So I was really excited to test drive the Nissan LEAF in Santa Monica this past weekend. Nissan is producing 50,000 of these electric cars and will roll them out starting in December. Los Angeles is getting 20,000 of them, and I am on the list for one.
Yea! Being an early adopter, I’ve been driving a Prius for eight years now and have been champing at the bit to do even more for the environment. Imagine my dismay when I discovered that while my car will not be spewing noxious fumes into the air, the power plants that will be producing the electricity to charge my car are powered by dirty coal. In fact, 44% of LA electricity is powered by coal from two plants in Arizona and Utah. 12,000 tons of coal are burned each day to provide our electricity.
And this scenario is being repeated across the country. 50% of the electricity in the US comes from coal. We burn over one billion tons of the black soot a year. That’s 20 pounds of coal per person every day. Coal is much more carbon intensive than either oil or natural gas.
Why is this bad? For one, it’s bad for our health. According to a report by Physicians for Social Responsibility, coal pollution contributes to four of the five leading causes of death in this country: heart attack, stroke, cancer and upper respiratory disease. 24,000 premature deaths and 550,000 asthma attacks are caused by coal fired pollution annually.
Coal-fired plants are the largest cause of human mercury production in this country. Mercury in mother’s blood and breast milk can interfere with the development of babies’ brains and neurological systems and can lead to learning disabilities, attention deficit disorder, problems with coordination, lowered IQ and even mental retardation.
Burning coal is bad for our environment as it accounts for 40% of our country’s global warming causing carbon emissions. (I assume I don’t need to tell anyone who reads this magazine why global warming is bad.) Additionally, over 500 mountains, 2,000 miles of rivers and streams and over a million acres of forest have been decimated by mountaintop mining operations.
Finally, coal plants consume billions of gallons of water each year. What do you do when confronted with facts and statistics like this? Cancel my LEAF reservation? Hell no! I, for one, am going to get more information and take action. This weekend, as part of 10-10-10, 350.org’s global day of climate action, 6353 events are being planned in 187 countries. In Los Angeles, there are two great events you can choose from. Or better yet, go to both.
Founded by Bill McKibben, one of the first environmentalists to sound the warning about global warming, 350.org is an international grassroots campaign to unite the world around solutions to the climate crisis. Its name comes from the determination by scientists that 350 parts per million is the safe upper limit for carbon dioxide in our atmosphere.
For all of human history up until 200 years ago, we had about 275 ppm. Today we are at 392 ppm and rising. So their ambitious goal is to reduce our carbon emissions and get back to 350 ppm before it’s too late.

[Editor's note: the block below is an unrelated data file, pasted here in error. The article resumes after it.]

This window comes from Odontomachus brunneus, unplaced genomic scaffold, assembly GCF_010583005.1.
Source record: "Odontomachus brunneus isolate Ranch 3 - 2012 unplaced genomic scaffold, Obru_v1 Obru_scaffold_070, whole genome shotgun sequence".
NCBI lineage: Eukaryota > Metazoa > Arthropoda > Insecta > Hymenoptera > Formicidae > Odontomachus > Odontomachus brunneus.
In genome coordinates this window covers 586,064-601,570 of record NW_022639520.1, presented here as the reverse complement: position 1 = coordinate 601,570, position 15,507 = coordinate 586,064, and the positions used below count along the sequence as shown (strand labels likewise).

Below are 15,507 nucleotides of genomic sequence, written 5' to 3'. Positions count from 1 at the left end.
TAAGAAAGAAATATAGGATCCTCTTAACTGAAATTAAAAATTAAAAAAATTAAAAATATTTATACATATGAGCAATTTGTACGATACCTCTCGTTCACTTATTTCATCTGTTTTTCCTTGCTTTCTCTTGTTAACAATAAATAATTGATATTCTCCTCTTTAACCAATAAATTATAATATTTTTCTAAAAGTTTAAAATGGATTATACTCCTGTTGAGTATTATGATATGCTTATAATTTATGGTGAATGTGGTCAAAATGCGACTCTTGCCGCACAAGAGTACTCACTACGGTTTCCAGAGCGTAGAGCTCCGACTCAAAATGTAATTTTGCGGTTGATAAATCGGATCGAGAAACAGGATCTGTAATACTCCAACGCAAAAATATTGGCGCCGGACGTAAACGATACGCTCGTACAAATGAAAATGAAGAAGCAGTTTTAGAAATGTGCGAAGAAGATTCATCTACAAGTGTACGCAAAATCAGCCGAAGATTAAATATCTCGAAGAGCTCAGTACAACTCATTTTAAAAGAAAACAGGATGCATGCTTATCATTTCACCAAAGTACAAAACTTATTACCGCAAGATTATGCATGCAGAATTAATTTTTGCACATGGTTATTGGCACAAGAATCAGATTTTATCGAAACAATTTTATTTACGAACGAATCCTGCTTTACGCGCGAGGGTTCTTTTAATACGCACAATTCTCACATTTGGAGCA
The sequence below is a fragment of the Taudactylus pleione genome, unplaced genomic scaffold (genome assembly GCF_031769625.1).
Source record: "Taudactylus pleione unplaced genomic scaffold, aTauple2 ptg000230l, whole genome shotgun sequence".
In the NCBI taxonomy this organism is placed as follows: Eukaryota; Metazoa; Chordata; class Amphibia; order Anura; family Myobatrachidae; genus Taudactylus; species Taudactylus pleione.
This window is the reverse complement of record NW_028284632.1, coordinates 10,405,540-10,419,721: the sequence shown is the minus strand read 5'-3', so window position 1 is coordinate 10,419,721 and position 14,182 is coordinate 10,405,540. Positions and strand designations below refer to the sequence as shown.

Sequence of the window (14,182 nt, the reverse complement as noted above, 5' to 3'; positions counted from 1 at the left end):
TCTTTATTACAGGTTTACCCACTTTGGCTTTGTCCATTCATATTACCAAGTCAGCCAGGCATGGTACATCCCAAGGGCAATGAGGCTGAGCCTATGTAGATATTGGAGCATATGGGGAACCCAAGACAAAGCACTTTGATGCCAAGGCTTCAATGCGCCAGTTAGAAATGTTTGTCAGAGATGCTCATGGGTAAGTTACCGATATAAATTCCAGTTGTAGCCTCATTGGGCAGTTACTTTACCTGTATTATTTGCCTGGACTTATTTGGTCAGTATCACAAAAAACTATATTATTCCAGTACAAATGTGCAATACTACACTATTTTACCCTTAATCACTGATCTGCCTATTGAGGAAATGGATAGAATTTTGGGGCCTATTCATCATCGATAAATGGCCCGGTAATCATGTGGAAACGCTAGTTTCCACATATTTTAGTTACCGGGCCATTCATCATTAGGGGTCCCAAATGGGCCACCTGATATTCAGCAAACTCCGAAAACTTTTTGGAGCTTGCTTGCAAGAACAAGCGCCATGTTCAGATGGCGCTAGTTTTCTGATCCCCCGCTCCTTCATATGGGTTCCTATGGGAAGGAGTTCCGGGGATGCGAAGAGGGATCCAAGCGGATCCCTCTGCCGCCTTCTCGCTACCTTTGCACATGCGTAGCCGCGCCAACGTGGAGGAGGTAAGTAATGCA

California is pretty progressive, right? We’ve set energy policy for the nation before. Remember catalytic converters? Well, in 2006, Governor Schwarzenegger signed into law AB 32, California’s landmark Global Warming Solutions Act. This law mandates that the state reduce carbon emissions 20% by 2020 back to 1990 levels. Not only would that reduce pollution and global warming, but it would also bring $10 billion of investment into the clean energy industry and hundreds of thousands of new green jobs to our state, jobs we so desperately need.
Sounds great, right? But what happened? While regulations are being implemented and businesses are getting off the ground, two Texas oil companies have been spending tens of millions of dollars on Prop 23, the deceptively named California Jobs Initiative on the November ballot. If passed, this would postpone the implementation of AB 32 until California’s unemployment rate drops to 5%. Anyone see that happening any time soon? Right now the unemployment rate is 12.8% and climbing.
As for coal, we all can see the effect of Big Coal money on policies, regulation and enforcement in this country. We all remember back in April when Massey Energy’s Upper Big Branch mine in West Virginia exploded killing 29 miners. This was a totally preventable disaster that happened because Massey didn’t want to spend the money to put in place proper safety procedures and equipment. Thousands more safety violations have been reported in Massey mines throughout West Virginia and Kentucky since the Upper Big Branch disaster.
Why does this continue to happen? Because instead of spending their money on safety and paying the multiple fines they have amassed, Massey would rather fund lobbyists and innocent sounding front groups like The American Coalition for Clean Coal Electricity (ACCE) and nuisance suits against environmentalists. In 2010, the coal industry spent $13 million on direct campaign contributions to individuals running for federal office.
And what do they get for their money? Lax enforcement of the regulations that do exist and millions of dollars in taxpayer subsidies for technologies that don’t work. The U.S. government continues to aggressively fund coal-related projects despite all that is known about coal’s impacts on health, climate and the economy.
In 2009, the Department of Energy asked for $648 million of “clean coal” projects – the largest request for coal R&D in 25 years. And now the ACCE is spending $120 million on ads, slick websites and a bus tour to deceive people about how bad coal really is.